Flowing a fluid is a familiar and efficient way to cool: fans cool electronics, water cools nuclear reactors, and the atmosphere cools the Earth. In this talk, we discuss a class of problems from fluid dynamics concerning the design of incompressible wall-bounded flows achieving optimal rates of heat transport for a given flow intensity budget. Guided by a perhaps unexpected connection between this optimal design problem and various “energy-driven pattern formation” problems from materials science, we construct flows achieving nearly optimal rates of heat transport in their scaling with respect to the intensity budget. The resulting flows share striking similarities with self-similar elastic wrinkling patterns, such as can be seen in the shape of a hanging drape or nearby the edge of a torn plastic sheet. They also remind of (carefully designed versions) of the complex multi-scale patterns seen in turbulent fluids. Nevertheless, we prove that in certain cases natural buoyancy-driven convection is not capable of achieving optimal rates of cooling. This is joint work with Charlie Doering.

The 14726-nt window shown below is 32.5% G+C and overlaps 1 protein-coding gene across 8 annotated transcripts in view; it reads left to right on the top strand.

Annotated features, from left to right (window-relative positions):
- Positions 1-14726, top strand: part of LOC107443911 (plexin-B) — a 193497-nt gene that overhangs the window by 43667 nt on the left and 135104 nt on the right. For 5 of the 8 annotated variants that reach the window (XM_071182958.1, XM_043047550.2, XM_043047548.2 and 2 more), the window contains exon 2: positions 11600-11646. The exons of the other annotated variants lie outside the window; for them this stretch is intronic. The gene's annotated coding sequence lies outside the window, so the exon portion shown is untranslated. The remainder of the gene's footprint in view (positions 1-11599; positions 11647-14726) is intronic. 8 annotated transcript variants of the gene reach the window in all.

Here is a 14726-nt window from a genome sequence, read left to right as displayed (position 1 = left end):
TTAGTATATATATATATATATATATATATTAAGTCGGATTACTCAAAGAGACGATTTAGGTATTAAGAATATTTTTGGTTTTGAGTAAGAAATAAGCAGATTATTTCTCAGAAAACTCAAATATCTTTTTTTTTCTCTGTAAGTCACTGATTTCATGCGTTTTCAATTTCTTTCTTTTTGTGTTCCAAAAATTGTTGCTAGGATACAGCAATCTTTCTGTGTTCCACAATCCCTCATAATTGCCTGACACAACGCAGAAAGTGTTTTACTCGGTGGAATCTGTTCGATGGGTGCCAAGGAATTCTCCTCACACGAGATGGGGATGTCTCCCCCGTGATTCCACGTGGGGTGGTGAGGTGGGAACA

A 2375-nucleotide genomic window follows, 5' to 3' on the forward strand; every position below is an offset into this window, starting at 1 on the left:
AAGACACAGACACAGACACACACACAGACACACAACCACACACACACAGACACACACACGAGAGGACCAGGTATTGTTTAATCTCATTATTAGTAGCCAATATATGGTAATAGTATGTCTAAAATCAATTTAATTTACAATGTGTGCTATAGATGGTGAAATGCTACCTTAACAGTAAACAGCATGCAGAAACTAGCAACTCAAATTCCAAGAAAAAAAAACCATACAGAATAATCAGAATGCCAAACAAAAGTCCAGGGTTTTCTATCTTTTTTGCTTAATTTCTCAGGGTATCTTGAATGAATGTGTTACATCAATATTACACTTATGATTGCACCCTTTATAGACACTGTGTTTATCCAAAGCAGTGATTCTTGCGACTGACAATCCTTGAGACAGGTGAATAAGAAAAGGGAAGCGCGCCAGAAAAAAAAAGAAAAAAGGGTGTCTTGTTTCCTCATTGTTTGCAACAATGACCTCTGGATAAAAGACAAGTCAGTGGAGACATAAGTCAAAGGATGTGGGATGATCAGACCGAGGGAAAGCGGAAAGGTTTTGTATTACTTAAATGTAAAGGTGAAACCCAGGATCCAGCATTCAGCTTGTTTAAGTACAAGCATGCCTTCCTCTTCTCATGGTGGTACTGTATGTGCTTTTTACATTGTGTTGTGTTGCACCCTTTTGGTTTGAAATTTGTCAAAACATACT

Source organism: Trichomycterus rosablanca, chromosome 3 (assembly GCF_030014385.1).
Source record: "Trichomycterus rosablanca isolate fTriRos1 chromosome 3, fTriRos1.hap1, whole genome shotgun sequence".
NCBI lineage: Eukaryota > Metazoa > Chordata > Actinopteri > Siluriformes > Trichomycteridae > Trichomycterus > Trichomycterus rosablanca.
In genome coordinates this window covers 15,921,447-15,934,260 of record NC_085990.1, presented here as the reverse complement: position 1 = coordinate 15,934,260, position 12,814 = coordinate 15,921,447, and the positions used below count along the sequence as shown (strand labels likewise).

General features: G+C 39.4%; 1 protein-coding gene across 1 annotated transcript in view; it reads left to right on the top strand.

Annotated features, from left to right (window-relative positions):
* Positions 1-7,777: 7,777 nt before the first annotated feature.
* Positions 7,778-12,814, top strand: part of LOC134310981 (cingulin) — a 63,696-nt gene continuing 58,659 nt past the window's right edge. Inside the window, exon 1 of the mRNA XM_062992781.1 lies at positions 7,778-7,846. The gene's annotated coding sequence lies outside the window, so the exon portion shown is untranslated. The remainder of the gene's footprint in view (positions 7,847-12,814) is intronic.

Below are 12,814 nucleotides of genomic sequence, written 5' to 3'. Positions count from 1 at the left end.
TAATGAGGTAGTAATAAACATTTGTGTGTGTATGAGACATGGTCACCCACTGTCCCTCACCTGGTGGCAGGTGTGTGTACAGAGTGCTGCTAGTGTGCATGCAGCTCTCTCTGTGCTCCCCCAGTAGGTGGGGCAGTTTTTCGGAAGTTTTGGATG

Analysis of Fluids and Related Topics: The optimal design of wall-bounded heat transport
Ian Tobasco, University of Michigan
Oct 12 2017 - 4:30pm
Analysis of Fluids and Related Topics
Fine Hall 322